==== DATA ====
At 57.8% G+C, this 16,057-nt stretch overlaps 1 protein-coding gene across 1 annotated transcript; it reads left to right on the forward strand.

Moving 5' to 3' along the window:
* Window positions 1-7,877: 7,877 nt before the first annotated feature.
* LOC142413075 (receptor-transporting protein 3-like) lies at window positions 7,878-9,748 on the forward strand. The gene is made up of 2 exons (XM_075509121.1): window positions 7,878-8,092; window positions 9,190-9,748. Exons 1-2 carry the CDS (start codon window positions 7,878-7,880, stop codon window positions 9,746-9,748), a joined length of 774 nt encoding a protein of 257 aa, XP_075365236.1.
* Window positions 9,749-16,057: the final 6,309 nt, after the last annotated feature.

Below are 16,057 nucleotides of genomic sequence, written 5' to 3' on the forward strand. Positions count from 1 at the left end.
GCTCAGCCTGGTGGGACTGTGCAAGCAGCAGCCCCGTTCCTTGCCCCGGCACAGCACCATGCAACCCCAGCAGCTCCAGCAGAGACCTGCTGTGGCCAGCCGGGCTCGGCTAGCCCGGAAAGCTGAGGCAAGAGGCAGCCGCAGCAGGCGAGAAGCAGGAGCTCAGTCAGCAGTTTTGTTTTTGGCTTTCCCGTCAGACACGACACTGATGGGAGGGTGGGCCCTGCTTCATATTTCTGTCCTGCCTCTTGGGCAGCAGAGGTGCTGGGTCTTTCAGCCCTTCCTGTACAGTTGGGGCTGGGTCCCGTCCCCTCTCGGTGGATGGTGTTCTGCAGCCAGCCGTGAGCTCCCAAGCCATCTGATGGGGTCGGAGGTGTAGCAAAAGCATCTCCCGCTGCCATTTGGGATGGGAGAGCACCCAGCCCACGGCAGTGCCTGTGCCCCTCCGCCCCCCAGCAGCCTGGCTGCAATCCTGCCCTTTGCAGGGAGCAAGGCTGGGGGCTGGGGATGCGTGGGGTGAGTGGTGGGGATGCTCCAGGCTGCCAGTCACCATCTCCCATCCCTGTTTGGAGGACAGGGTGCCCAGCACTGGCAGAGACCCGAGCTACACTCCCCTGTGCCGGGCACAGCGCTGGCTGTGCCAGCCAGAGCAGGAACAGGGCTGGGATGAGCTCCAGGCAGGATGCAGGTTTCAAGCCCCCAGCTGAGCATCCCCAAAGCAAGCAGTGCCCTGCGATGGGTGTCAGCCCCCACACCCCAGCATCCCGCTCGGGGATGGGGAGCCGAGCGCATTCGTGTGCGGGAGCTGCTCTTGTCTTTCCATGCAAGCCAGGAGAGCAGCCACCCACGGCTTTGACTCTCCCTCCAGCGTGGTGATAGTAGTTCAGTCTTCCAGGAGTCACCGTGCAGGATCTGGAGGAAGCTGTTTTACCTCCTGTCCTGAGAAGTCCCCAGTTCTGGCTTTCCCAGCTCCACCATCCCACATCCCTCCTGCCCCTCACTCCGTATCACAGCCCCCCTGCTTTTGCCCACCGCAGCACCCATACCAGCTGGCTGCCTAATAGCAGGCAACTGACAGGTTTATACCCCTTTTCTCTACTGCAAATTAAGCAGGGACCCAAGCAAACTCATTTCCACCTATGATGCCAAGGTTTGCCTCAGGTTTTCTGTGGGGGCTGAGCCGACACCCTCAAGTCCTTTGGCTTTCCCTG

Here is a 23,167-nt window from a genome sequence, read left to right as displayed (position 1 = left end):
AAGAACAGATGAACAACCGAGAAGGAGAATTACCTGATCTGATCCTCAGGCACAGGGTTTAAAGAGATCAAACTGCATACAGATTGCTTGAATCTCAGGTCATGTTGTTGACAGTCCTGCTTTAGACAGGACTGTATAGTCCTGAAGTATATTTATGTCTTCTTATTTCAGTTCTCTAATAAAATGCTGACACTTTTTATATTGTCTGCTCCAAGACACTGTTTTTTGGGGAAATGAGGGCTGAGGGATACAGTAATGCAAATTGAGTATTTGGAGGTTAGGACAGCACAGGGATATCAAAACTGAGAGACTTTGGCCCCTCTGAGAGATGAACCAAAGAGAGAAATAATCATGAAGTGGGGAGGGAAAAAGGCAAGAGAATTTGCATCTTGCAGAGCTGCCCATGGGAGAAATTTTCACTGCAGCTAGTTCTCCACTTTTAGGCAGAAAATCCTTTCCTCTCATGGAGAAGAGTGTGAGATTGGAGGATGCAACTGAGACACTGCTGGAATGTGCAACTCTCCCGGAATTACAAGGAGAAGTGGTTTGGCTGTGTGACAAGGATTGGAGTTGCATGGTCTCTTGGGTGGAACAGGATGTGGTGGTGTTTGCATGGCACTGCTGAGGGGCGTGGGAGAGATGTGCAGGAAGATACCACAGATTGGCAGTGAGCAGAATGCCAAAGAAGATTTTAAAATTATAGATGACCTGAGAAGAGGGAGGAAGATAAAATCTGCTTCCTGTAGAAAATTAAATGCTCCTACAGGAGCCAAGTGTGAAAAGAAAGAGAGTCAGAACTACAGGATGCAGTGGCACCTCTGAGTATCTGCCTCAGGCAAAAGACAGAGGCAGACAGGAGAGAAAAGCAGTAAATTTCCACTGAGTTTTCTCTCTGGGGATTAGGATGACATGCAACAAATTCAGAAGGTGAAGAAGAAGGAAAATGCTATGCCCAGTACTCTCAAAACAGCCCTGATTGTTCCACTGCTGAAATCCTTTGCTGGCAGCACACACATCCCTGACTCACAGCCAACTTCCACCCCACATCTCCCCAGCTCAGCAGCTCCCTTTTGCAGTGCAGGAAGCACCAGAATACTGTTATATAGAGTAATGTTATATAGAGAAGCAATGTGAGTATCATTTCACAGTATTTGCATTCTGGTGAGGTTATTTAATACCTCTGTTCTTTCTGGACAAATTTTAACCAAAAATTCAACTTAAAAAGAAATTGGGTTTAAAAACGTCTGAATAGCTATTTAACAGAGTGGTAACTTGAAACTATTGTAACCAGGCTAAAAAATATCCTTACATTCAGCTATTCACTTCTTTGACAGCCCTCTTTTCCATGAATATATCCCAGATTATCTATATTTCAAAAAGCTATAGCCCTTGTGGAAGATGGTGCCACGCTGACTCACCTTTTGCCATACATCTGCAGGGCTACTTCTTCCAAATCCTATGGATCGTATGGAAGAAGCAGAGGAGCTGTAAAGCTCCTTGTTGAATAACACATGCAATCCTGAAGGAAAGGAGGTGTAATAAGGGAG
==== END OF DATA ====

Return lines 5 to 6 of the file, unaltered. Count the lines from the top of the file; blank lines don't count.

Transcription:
* Window positions 9,749-16,057: the final 6,309 nt, after the last annotated feature.

Below are 16,057 nucleotides of genomic sequence, written 5' to 3' on the forward strand. Positions count from 1 at the left end.